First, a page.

steven evans, bbc news, berlin. >> it is a sorry sight, is in it? you can keep up to date on the snowfall as it affects europe. you can get information on weather conditions across the continent and the latest from key european transport hubs. for all that and more, bbc.com /news is the place to go. the israeli air force has struck what it says are seven suspected militants sites in gaza. officials say three palestinians were wounded in these attacks. israeli military says the air strike started smuggling tunnels and weapons manufacturing facility. reports from iran says at least five people were killed in an earthquake in the southeast of the country. the quake, magnitude 6.5, centered around a small town where just a few hundred residents live but not fall from the city of bam that was devastated by an earthquake in 2003 when at least 26,000 died.
a total eclipse of the moon has taken place over europe and north america and western asia. the first time this a klutz has taken place on the winter solstice, shortest day of the year. since 1638. the american politician villages and says there must be deeds, not words, from north korea -- american politician bill were richardson says there must be deeds, not words. he says p'yongyang agreed to allow nuclear inspectors back in. this report from beijing. >> are arriving in beijing with a message for p'yongyang -- government -- gov. bill richardson says he has a new offer from the north koreans. he says the north will allow you and nuclear inspectors expelled last year back into the country. p'yongyang may also sell nuclear fuel rods.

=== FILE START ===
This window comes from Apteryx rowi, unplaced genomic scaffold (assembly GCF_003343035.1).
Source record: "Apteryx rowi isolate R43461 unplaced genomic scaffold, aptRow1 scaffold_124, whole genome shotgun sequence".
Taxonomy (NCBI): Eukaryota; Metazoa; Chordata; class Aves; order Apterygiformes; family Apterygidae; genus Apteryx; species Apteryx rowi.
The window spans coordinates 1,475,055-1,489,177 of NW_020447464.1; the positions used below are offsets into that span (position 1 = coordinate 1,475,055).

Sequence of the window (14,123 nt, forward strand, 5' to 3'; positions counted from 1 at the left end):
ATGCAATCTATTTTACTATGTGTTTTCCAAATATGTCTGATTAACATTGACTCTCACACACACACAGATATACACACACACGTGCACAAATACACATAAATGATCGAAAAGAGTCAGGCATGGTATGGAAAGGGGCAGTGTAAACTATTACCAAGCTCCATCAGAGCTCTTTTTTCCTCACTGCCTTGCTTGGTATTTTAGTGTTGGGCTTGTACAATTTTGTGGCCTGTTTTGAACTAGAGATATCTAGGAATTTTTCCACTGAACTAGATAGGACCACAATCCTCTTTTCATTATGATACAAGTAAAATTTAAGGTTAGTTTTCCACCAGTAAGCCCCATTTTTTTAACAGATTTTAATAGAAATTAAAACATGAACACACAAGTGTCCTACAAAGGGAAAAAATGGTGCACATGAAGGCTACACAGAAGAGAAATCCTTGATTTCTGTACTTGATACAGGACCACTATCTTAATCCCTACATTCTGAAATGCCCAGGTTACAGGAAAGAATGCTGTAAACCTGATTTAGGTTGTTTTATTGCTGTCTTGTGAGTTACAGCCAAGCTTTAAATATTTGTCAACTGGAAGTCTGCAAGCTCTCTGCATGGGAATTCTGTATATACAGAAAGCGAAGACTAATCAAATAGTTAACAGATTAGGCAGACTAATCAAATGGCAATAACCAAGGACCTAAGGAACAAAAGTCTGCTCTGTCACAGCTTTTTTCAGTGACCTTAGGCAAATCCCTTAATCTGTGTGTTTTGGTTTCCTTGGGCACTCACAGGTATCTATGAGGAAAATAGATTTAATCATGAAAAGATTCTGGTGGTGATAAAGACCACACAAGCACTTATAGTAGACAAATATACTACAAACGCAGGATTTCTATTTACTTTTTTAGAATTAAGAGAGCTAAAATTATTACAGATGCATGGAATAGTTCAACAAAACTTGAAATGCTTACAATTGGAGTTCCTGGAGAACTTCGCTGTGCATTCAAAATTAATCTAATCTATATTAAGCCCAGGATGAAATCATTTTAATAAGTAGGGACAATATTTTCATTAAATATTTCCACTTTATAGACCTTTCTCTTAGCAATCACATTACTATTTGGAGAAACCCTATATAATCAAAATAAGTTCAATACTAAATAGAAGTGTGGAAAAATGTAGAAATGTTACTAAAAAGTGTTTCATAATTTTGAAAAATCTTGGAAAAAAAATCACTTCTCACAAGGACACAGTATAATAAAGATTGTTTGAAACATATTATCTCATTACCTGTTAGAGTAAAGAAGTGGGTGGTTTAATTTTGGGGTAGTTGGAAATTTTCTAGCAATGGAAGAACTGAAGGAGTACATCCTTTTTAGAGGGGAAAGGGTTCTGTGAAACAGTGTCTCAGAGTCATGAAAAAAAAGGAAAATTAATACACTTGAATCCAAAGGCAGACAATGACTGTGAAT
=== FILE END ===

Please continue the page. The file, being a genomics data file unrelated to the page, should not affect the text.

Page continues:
and consider his proposal for a joint north-south commission. to work with the united states to try to reduce tension along the disputed border. >> my meetings with the north koreans, they are always very strong in their position. they were very strong on their message. sometimes bellicosity. but i noticed a pragmatic attitude on their part. more realistic. a view, perhaps, that they moved in little too far down the press at this and that it was time to come back and pull back and start negotiations again. >> u.n. inspectors have for years tried to get an accurate picture of the north's nuclear facilities -- in the face of limitations imposed by the authorities there of where they can go, what they can see.